To create a “frequency to power” calculator, it’s important to understand that the conversion isn’t straightforward, as frequency (measured in Hertz, Hz) and power (measured in watts, W) describe different physical quantities.

However, in specific contexts, such as radio transmissions or audio systems, it’s possible to link frequency-related parameters to power calculations through the inclusion of additional data such as signal amplitude, impedance, or system efficiency.

Enter

- Frequency (use the dropdown menu to select the units – Hz, kHz, MHz )
- Inductance value
- Current through the inductor in Amps

The tool will calculate the power in Watt

**Formula**

For a pure inductor, the impedance (Z_{L}) can be represented as:

**Z _{L}= jωL = j2πfL**

The reactance is given by **X _{L}= ωL = 2πfL **

Power in watt is **P = I ^{2}⋅X_{L}**

Where:

**Z**is the impedance of the inductor._{L}**j**is the imaginary unit (to denote the 90-degree phase shift between voltage and current in an inductor).**ω**is the angular frequency of the AC signal (measured in radians per second).**L**is the inductance of the inductor (measured in Henry).**I**is the current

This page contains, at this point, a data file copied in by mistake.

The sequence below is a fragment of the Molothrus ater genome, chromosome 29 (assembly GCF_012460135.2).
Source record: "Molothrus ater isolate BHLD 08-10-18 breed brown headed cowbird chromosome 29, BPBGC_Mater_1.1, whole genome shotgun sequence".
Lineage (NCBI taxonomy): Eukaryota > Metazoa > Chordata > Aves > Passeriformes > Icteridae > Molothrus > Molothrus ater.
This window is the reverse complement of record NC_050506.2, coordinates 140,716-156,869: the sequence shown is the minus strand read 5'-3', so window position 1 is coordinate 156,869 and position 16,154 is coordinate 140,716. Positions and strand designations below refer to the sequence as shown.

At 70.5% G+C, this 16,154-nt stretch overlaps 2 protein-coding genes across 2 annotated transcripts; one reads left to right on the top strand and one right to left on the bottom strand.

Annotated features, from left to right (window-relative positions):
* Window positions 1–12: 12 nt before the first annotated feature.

In this representation, the magnitude of the impedance Z_{L} is directly proportional to the frequency of the AC signal (ω) and the inductance (L).

Note that the units for reactance are ohm and the impedance is an imaginary quantity with the same absolute value and units.

**Example Calculation**

Assume an inductor with L = 1 H, frequency f = 50 Hz, and an RMS current I=2 A flowing through it. At a frequency of 50 Hz the Power is calculated to be approximately 1256 Watt.

This calculation shows the power associated with the inductive reactance, but remember, this isn’t the “power consumed” by the inductor in the usual sense because ideal inductors do not dissipate energy. Instead, this calculation reflects the power handling due to the inductor’s impedance in the circuit.

As the frequency increases, the power handling increases as well.